The scheme accepts bottles up to 750ml in size from Tesco or major brands such as Coca-Cola.

We took 11 bottles, and nine were accepted by the machine giving us a voucher for 90p to spend on anything in Tesco.

The scheme is supposedly limited to 10 bottles per customer per day, but the family in front of us put in 61 bottles and got £6.10. I think they ‘beat the system’ just be doing it in seven batches with a separate voucher for each.

When we first saw the machine in December there were a couple of women filling it up with bottles collected from their work colleagues. They got £23 towards drinks for their office Christmas party.

A Tesco press release of April 2019 mentioned that the highest amount of bottles returned in one day was 1,052 in Edinburgh’s Hermiston Gait Superstore…

Plastic bottles are all over the place alas, and as the Christmas party women showed it would not be hard to collect considerable numbers.

That gave me the idea for any enterprising soul living near one of these Tesco participating in this trial.

If you could collect just 50 bottles a day you could get £5 in vouchers to spend.

I am pretty sure a single person could eat and drink moderately well on £5 (US$6.50) a day at Tesco.

It probably wouldn’t be too difficult to get even more than 50 and dine in style.

I wonder how quickly Tesco would catch on to this. Maybe a couple of friends working together and shopping at different times of the day and night could fly under the radar.

Anyone in Swansea, Borehamwood, Edinburgh, Manchester or Birmingham up for a challenge?

Live for free and save the planet at the same time…

[ images from @pennsif ]

Return of the Prepper #1 : Keeping chickens for free?

Currently we are down to one chicken and one guard goose.

Our flock of hens was up to about 14 the summer before last but due to age, foxes and buzzards the number has since dwindled. But we were not too fussed as we were spending a lot on feed and producing more eggs than we needed at peak times.

I’m looking to get a few more this spring, but not too many. Many another four or five hens and a new cockerel.

And more importantly I’m looking to have a zero input chicken operation.

Relying on externally sourced corn or pellets is expensive and not self sustaining.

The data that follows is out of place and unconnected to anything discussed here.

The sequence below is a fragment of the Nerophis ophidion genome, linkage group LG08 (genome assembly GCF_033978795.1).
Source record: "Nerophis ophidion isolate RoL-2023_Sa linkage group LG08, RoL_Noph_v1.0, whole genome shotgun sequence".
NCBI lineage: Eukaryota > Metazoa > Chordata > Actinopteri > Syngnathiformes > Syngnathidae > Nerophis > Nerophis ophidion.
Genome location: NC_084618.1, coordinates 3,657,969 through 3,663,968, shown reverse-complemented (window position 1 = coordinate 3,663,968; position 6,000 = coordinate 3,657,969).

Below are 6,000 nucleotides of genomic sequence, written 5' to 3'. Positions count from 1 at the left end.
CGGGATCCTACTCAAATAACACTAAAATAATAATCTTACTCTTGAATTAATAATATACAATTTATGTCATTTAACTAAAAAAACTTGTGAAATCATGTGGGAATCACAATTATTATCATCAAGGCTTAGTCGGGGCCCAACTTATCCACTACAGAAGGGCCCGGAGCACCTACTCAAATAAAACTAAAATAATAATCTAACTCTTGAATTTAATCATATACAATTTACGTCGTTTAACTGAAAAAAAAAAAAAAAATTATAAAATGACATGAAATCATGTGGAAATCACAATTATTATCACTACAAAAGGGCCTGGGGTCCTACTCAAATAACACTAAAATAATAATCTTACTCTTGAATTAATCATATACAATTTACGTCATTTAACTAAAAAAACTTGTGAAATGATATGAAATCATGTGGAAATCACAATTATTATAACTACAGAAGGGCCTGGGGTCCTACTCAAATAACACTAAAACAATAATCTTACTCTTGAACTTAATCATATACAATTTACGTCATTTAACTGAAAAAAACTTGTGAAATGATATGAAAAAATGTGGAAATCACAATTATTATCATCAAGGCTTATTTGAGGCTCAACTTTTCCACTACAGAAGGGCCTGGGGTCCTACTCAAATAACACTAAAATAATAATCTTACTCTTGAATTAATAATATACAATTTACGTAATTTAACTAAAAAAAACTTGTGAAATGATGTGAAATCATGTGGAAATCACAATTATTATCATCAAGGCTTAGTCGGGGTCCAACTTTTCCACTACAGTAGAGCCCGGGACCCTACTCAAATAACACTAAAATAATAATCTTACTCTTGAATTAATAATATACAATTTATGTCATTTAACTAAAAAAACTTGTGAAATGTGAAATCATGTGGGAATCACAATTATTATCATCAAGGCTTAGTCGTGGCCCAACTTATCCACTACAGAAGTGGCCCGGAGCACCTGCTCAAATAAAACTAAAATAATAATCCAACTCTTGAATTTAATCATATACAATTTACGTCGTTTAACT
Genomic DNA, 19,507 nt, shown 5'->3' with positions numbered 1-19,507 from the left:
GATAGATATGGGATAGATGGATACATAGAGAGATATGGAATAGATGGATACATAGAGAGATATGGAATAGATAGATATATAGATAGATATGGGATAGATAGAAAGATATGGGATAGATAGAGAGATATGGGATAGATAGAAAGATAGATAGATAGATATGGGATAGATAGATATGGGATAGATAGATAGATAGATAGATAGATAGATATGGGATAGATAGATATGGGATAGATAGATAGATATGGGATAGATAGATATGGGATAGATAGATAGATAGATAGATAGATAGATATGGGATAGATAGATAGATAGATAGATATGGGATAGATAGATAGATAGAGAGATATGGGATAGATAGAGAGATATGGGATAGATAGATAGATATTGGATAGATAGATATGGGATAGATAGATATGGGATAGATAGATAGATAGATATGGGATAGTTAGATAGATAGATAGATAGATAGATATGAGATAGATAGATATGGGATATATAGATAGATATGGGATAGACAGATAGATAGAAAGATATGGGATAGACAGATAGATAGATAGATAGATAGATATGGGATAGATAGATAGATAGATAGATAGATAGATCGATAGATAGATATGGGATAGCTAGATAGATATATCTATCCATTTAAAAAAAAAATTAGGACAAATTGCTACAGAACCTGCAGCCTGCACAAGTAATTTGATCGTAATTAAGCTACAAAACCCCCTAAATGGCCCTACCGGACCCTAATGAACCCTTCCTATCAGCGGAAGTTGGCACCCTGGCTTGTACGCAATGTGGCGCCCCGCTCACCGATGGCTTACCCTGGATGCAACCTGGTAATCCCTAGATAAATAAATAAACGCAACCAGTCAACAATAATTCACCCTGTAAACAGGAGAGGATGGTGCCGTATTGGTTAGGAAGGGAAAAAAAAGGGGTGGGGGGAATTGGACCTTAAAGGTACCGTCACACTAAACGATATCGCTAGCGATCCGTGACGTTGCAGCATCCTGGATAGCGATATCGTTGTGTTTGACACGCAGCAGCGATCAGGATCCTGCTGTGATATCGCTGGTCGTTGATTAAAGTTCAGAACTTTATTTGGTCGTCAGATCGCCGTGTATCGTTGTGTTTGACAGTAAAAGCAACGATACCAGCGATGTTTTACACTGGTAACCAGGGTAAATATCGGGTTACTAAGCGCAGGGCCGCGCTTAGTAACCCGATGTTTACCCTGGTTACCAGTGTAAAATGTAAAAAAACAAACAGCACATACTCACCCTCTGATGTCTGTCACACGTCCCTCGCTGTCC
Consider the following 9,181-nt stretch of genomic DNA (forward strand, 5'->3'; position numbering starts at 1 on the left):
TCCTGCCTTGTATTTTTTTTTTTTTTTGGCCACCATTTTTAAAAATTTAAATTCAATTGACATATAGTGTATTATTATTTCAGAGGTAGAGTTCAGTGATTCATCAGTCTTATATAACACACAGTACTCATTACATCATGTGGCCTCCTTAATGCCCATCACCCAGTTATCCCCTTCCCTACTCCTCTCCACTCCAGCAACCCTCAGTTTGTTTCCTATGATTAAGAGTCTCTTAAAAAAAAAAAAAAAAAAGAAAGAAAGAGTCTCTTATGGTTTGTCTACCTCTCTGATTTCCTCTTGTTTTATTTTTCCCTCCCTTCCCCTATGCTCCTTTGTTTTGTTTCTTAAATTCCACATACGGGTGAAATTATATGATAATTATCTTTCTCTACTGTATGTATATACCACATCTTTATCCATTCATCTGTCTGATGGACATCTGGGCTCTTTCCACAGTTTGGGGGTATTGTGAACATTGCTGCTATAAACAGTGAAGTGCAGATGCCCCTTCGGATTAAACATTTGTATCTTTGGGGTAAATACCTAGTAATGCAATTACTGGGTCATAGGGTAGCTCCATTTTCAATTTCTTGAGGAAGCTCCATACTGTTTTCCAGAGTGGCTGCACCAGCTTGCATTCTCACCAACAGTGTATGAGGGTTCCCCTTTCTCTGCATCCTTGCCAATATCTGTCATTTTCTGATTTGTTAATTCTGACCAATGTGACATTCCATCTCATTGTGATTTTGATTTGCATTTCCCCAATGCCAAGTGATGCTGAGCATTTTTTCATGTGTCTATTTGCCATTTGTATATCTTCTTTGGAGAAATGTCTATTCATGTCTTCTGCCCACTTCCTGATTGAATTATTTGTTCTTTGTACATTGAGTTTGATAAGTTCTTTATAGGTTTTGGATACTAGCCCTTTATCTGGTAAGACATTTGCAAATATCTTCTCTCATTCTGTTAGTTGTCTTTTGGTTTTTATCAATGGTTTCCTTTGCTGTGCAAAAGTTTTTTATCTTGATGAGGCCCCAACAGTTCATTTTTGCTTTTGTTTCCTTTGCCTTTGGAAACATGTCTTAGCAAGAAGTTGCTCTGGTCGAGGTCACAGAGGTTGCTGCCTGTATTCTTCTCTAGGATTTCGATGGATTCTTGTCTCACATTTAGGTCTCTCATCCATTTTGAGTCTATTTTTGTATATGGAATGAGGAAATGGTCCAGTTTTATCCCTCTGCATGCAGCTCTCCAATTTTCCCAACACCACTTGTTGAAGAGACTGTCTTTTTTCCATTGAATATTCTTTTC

From a prepping point of view I want to move to a system that will continue regardless of what is going on in rest of the world.

Having a cockerel (or two) means we would be able to keep rearing our own birds regardless. Although we would need to introduce fresh bloodlines from new cockerels every year or two to prevent inbreeding.

That is where community resilience would come into play. Hens, cockerels and eggs are great for local bartering and swapping. We have done quite a bit of that already.

Feed-wise we are not looking to raise birds for meat as we are vegetarian now so a high input diet is not needed.

We only give the birds a small amount of mixed corn each day now but I think with better planning that could be eliminated altogether to make our egg production zero cost and totally self-sufficient.

Because of foxes in the area we can’t let the chickens free-range even with the guard goose in action, but they do have a good sized fenced compound to roam in.

That compound will be doubling up as a second orchard this year with the planting of at least dozen mixed fruit trees. In a few years windfalls from the trees will add to the diet of the chickens.

I have just been re-watching Justin Rhodes “20 Creative Ways to cut Chicken Feed Costs by 100%” video.

Some of his suggestions are a little hard core for the here and now – using animal carcasses and roadkill for example. And others such as slaughter by-products and excess cows milk don’t fit in with our operation.

But others are quite usable. We don’t produce anywhere the quantity of food scraps and kitchen waste as Justin’s much larger family appears to, but what we do produce already does go to our flock. Surplus eggs also go back to them when we have too many to give away.

Soldier flies, worm composting, forage crops like buckwheat, blackberries and winter squash are ideas I am going to try.

I’m interesting to hear other ideas. Do you keep chickens? Do you buy in food, or are you self sufficient?

That’s it for now. Time to sleep.

I wonder – do chickens dream of electric eggs…

[ images from @pennsif ]

Return of the Prepper

As I mentioned yesterday, one of my resolutions for the year is to get back to the ways of the Prepper.

Before I came to Steem, prepping was very much my thing with a good dash of homesteading thrown on top.

I’m not a Doomsday Prepper guns and camo type. I’m more Good Life wind and two veg.

My prepping journey began in the 70s with John Seymour’s ‘The Complete Book of Self-Sufficiency’ and trips to the Centre for Alternative Technology.

My early adult life took various twists and turns until, at the symbolic age of 40, we moved to our homestead in the hills. 17 acres and a lake on a Welsh mountainside.

The dream finally came true. I was where I wanted to be.

Alas life/work/business got in the way a little, and not all the grand plans fell in to place. But the self-sufficient, or perhaps better termed self-reliant, life has always remained firmly in our sights.

Now 20 years on, with the world getting hotter both politically and climatically, it seems an appropriate point to take stock and refocus our efforts.

We will be consolidating what we have already started, and we will be starting what we haven’t.

Food production will be ramping up, water provision will be expanded, energy generation will be initiated.

We will be starting in the middle and working out.

It does feel a little selfish to be focusing on the us, but I hope we can expand out from here.

Making more connections locally, producing surplus food to give to those in need, sharing resources and skills with others around with a similar mindset.

A big part of prepping is community. That is very much part of the plan.

We are not lapsed preppers by any means, but the last couple of year I have rather taken my eye off the ball at times.

But this year I am feeling rejuvenated and eager to get back on it.

Stay tuned for what comes next…

[ image from ]